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Health insurance as a two-part pricing contract

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  • Lakdawalla, Darius
  • Sood, Neeraj

Abstract

Monopolies appear throughout health care. We show that health insurance operates like a conventional two-part pricing contract that allows monopolists to extract profits without inefficiently constraining quantity. When insurers are free to offer a range of insurance contracts to different consumer types, health insurance markets perfectly eliminate deadweight losses from upstream health care monopolies. Frictions limiting the sorting of different consumer types into different insurance contracts restore some of these upstream monopoly losses, which manifest as higher rates of uninsurance, rather than as restrictions in quantity utilized by insured consumers. Empirical analysis of pharmaceutical patent expiration supports the prediction that heavily insured markets experience little or no efficiency loss under monopoly, while less insured markets exhibit behavior more consistent with the standard theory of monopoly.

Suggested Citation

  • Lakdawalla, Darius & Sood, Neeraj, 2013. "Health insurance as a two-part pricing contract," Journal of Public Economics, Elsevier, vol. 102(C), pages 1-12.
  • Handle: RePEc:eee:pubeco:v:102:y:2013:i:c:p:1-12
    DOI: 10.1016/j.jpubeco.2013.03.001
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    Cited by:

    1. Herr, A. & Suppliet, M., 2011. "Co-Payment Exemptions and Reference Prices: an Empirical Study of Pharmaceutical Prices in Germany," Health, Econometrics and Data Group (HEDG) Working Papers 11/18, HEDG, c/o Department of Economics, University of York.
    2. Grossmann, Volker, 2013. "Do cost-sharing and entry deregulation curb pharmaceutical innovation?," Journal of Health Economics, Elsevier, vol. 32(5), pages 881-894.
    3. Bardey, David & Cremer, Helmuth & Lozachmeur, Jean-Marie, 2016. "The design of insurance coverage for medical products under imperfect competition," Journal of Public Economics, Elsevier, vol. 137(C), pages 28-37.
    4. Bognar, Katalin & Romley, John A. & Bae, Jay P. & Murray, James & Chou, Jacquelyn W. & Lakdawalla, Darius N., 2017. "The role of imperfect surrogate endpoint information in drug approval and reimbursement decisions," Journal of Health Economics, Elsevier, vol. 51(C), pages 1-12.
    5. Eric Helland & Seth A. Seabury, 2016. "Are Settlements in Patent Litigation Collusive? Evidence from Paragraph IV Challenges," NBER Working Papers 22194, National Bureau of Economic Research, Inc.
    6. Michael Kremer & Christopher Snyder, 2015. "Preventives Versus Treatments," NBER Working Papers 21012, National Bureau of Economic Research, Inc.
    7. Kyna Fong & Michael Schwarz, 2009. "Towards an Efficient Mechanism for Prescription Drug Procurement," NBER Working Papers 14718, National Bureau of Economic Research, Inc.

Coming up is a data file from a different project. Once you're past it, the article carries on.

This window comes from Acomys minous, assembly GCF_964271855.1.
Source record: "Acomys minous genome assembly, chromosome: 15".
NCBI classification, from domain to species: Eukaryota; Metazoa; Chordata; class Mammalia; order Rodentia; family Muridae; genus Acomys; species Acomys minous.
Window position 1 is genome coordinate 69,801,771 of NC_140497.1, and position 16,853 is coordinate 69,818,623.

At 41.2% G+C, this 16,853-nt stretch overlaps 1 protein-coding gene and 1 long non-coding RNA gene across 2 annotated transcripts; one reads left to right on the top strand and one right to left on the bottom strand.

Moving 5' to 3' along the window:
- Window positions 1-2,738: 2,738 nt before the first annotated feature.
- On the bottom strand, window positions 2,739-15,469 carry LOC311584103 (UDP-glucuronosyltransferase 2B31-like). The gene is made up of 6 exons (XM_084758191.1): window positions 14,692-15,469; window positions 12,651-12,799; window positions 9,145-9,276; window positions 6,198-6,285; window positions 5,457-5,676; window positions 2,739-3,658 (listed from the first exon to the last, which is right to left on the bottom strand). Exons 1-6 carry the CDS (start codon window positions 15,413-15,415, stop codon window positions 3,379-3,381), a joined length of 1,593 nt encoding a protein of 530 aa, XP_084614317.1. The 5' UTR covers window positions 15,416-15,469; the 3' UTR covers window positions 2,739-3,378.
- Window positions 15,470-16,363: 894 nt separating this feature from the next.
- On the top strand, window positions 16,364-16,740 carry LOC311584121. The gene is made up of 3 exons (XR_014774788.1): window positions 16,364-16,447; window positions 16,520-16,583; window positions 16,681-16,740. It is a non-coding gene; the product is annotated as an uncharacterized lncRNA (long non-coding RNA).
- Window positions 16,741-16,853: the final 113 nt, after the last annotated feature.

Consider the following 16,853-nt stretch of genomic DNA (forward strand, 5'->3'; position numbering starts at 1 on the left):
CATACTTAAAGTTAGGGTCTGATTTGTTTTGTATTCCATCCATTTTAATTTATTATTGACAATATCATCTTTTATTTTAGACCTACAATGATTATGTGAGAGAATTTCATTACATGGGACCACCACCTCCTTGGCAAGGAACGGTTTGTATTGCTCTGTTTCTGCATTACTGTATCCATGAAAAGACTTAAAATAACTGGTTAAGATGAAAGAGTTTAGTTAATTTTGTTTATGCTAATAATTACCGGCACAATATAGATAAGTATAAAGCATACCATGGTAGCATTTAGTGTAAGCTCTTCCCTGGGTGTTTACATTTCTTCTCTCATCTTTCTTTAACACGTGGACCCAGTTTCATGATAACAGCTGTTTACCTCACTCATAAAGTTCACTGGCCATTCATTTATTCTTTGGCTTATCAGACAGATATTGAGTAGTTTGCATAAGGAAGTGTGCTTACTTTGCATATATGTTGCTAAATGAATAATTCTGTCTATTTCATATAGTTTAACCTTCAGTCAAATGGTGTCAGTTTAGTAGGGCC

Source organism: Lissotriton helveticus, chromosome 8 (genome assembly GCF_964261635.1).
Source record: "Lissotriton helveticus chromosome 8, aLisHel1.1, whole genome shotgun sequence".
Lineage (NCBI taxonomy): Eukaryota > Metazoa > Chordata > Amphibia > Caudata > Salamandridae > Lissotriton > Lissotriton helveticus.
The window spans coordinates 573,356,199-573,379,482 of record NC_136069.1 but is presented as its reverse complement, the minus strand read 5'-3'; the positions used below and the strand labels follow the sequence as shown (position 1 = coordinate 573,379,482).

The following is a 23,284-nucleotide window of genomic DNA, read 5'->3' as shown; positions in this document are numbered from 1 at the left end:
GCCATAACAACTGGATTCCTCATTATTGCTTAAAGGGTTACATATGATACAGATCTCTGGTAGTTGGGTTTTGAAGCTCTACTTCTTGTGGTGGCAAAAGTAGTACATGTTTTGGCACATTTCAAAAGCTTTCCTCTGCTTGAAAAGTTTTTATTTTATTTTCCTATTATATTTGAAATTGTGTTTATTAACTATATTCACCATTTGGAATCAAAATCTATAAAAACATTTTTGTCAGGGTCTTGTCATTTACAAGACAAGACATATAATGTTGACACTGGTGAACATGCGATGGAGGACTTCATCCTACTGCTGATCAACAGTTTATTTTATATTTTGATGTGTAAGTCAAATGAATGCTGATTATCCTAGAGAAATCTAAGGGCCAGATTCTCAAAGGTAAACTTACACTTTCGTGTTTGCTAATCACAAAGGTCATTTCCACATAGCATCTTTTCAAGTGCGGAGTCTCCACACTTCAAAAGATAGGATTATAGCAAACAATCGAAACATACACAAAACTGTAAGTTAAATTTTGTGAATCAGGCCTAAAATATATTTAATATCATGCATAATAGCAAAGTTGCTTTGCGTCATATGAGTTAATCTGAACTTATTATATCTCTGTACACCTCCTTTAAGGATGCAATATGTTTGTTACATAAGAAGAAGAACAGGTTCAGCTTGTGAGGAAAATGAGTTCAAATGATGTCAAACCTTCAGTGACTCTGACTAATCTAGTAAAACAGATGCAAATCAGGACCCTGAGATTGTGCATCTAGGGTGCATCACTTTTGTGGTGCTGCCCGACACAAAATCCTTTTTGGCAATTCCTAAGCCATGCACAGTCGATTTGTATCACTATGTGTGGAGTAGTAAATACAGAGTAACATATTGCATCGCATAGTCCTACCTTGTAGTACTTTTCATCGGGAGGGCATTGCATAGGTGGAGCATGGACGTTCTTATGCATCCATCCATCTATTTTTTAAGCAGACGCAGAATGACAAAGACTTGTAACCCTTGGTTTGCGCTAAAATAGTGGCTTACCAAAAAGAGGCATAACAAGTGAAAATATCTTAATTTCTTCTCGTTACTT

8. Bhattacharya, Jay & Packalen, Mikko, 2012. "The other ex ante moral hazard in health," Journal of Health Economics, Elsevier, vol. 31(1), pages 135-146.
    9. Anup Malani & Tomas J. Philipson, 2011. "Can Medical Progress be Sustained? Implications of the Link Between Development and Output Markets," NBER Working Papers 17011, National Bureau of Economic Research, Inc.
    10. Darius Lakdawalla & Neeraj Sood, 2007. "The Welfare Effects of Public Drug Insurance," NBER Working Papers 13501, National Bureau of Economic Research, Inc.
    11. Tomas J. Philipson & George Zanjani, 2013. "Economic Analysis of Risk and Uncertainty induced by Health Shocks: A Review and Extension," NBER Working Papers 19005, National Bureau of Economic Research, Inc.
    12. Alice Chen & Darius N. Lakdawalla, 2016. "Saving Lives or Saving Money? Understanding the Dual Nature of Physician Preferences," NBER Working Papers 21930, National Bureau of Economic Research, Inc.
    13. Lakdawalla, Darius & Sood, Neeraj, 2009. "Innovation and the welfare effects of public drug insurance," Journal of Public Economics, Elsevier, vol. 93(3-4), pages 541-548, April.
    14. Gilad Sorek & Randolph T. Beard, 2016. "Regulating from the Demand Side: Public Health Insurance with Monopolistically Competitive Providers and Optional Spot Sales," Auburn Economics Working Paper Series auwp2016-06, Department of Economics, Auburn University.
    15. Lakdawalla, Darius & Malani, Anup & Reif, Julian, 2017. "The insurance value of medical innovation," Journal of Public Economics, Elsevier, vol. 145(C), pages 94-102.
    16. repec:eee:ecmode:v:64:y:2017:i:c:p:539-552 is not listed on IDEAS
    17. repec:kap:revind:v:53:y:2018:i:1:d:10.1007_s11151-018-9621-4 is not listed on IDEAS
    18. Kremer, Michael & Snyder, Christopher, 2015. "Vaccines vs. Preventives," CEPR Discussion Papers 10474, C.E.P.R. Discussion Papers.

    More about this item

    Keywords

    Market power; Health insurance;

    JEL classification:

    • D42 - Microeconomics - - Market Structure, Pricing, and Design - - - Monopoly
    • I11 - Health, Education, and Welfare - - Health - - - Analysis of Health Care Markets

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